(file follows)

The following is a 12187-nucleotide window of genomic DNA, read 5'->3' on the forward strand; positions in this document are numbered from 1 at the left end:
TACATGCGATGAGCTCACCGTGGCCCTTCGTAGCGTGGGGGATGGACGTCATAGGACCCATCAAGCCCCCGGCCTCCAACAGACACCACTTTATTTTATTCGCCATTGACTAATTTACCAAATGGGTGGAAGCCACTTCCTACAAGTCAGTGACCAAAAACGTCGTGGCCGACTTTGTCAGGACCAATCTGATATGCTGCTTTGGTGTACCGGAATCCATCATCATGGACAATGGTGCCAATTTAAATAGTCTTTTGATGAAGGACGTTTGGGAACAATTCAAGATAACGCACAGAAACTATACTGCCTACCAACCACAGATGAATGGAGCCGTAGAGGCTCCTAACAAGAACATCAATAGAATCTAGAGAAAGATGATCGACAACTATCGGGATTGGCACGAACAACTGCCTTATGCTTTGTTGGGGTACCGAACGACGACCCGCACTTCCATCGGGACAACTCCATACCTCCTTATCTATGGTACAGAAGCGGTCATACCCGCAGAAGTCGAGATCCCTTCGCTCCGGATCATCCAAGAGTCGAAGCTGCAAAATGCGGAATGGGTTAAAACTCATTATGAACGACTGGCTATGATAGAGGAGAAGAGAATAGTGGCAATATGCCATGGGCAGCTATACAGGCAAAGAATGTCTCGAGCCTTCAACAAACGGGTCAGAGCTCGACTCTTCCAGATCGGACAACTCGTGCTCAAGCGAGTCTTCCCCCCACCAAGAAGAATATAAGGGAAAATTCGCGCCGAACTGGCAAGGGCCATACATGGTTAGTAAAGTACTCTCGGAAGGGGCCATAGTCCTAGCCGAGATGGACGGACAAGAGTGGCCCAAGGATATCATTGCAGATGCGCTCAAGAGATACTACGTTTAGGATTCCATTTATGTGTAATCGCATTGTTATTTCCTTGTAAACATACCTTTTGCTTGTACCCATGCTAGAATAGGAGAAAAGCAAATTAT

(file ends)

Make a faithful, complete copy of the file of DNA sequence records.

The following is a 12187-nucleotide window of genomic DNA, read 5'->3' on the forward strand; positions in this document are numbered from 1 at the left end:
TACATGCGATGAGCTCACCGTGGCCCTTCGTAGCGTGGGGGATGGACGTCATAGGACCCATCAAGCCCCCGGCCTCCAACAGACACCACTTTATTTTATTCGCCATTGACTAATTTACCAAATGGGTGGAAGCCACTTCCTACAAGTCAGTGACCAAAAACGTCGTGGCCGACTTTGTCAGGACCAATCTGATATGCTGCTTTGGTGTACCGGAATCCATCATCATGGACAATGGTGCCAATTTAAATAGTCTTTTGATGAAGGACGTTTGGGAACAATTCAAGATAACGCACAGAAACTATACTGCCTACCAACCACAGATGAATGGAGCCGTAGAGGCTCCTAACAAGAACATCAATAGAATCTAGAGAAAGATGATCGACAACTATCGGGATTGGCACGAACAACTGCCTTATGCTTTGTTGGGGTACCGAACGACGACCCGCACTTCCATCGGGACAACTCCATACCTCCTTATCTATGGTACAGAAGCGGTCATACCCGCAGAAGTCGAGATCCCTTCGCTCCGGATCATCCAAGAGTCGAAGCTGCAAAATGCGGAATGGGTTAAAACTCATTATGAACGACTGGCTATGATAGAGGAGAAGAGAATAGTGGCAATATGCCATGGGCAGCTATACAGGCAAAGAATGTCTCGAGCCTTCAACAAACGGGTCAGAGCTCGACTCTTCCAGATCGGACAACTCGTGCTCAAGCGAGTCTTCCCCCCACCAAGAAGAATATAAGGGAAAATTCGCGCCGAACTGGCAAGGGCCATACATGGTTAGTAAAGTACTCTCGGAAGGGGCCATAGTCCTAGCCGAGATGGACGGACAAGAGTGGCCCAAGGATATCATTGCAGATGCGCTCAAGAGATACTACGTTTAGGATTCCATTTATGTGTAATCGCATTGTTATTTCCTTGTAAACATACCTTTTGCTTGTACCCATGCTAGAATAGGAGAAAAGCAAATTAT